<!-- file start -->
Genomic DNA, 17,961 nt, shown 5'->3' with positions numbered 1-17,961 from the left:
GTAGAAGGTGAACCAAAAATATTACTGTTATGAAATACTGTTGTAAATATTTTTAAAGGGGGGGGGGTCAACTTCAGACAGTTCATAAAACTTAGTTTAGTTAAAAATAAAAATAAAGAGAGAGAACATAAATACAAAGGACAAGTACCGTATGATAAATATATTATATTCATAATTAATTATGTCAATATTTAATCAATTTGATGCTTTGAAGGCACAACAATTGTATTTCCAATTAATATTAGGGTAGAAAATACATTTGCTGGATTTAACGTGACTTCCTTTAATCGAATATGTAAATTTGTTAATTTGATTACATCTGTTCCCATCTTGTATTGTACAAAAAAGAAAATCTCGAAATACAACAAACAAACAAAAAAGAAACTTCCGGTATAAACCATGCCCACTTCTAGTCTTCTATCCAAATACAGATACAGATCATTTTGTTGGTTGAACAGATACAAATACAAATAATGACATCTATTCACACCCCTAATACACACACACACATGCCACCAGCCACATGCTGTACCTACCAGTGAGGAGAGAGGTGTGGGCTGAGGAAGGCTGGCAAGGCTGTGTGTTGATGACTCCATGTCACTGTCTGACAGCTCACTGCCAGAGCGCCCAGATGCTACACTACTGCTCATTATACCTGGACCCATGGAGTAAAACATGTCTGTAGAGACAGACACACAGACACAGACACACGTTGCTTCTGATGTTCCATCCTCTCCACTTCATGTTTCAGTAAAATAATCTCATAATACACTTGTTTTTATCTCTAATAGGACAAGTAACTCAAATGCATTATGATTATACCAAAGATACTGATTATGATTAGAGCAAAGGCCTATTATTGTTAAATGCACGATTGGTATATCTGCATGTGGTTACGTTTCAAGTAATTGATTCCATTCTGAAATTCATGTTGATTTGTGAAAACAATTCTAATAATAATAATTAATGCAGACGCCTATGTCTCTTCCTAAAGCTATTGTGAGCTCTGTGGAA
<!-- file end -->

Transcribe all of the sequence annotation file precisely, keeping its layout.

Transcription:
Genomic DNA, 17,961 nt, shown 5'->3' with positions numbered 1-17,961 from the left:
GTAGAAGGTGAACCAAAAATATTACTGTTATGAAATACTGTTGTAAATATTTTTAAAGGGGGGGGGGTCAACTTCAGACAGTTCATAAAACTTAGTTTAGTTAAAAATAAAAATAAAGAGAGAGAACATAAATACAAAGGACAAGTACCGTATGATAAATATATTATATTCATAATTAATTATGTCAATATTTAATCAATTTGATGCTTTGAAGGCACAACAATTGTATTTCCAATTAATATTAGGGTAGAAAATACATTTGCTGGATTTAACGTGACTTCCTTTAATCGAATATGTAAATTTGTTAATTTGATTACATCTGTTCCCATCTTGTATTGTACAAAAAAGAAAATCTCGAAATACAACAAACAAACAAAAAAGAAACTTCCGGTATAAACCATGCCCACTTCTAGTCTTCTATCCAAATACAGATACAGATCATTTTGTTGGTTGAACAGATACAAATACAAATAATGACATCTATTCACACCCCTAATACACACACACACATGCCACCAGCCACATGCTGTACCTACCAGTGAGGAGAGAGGTGTGGGCTGAGGAAGGCTGGCAAGGCTGTGTGTTGATGACTCCATGTCACTGTCTGACAGCTCACTGCCAGAGCGCCCAGATGCTACACTACTGCTCATTATACCTGGACCCATGGAGTAAAACATGTCTGTAGAGACAGACACACAGACACAGACACACGTTGCTTCTGATGTTCCATCCTCTCCACTTCATGTTTCAGTAAAATAATCTCATAATACACTTGTTTTTATCTCTAATAGGACAAGTAACTCAAATGCATTATGATTATACCAAAGATACTGATTATGATTAGAGCAAAGGCCTATTATTGTTAAATGCACGATTGGTATATCTGCATGTGGTTACGTTTCAAGTAATTGATTCCATTCTGAAATTCATGTTGATTTGTGAAAACAATTCTAATAATAATAATTAATGCAGACGCCTATGTCTCTTCCTAAAGCTATTGTGAGCTCTGTGGAA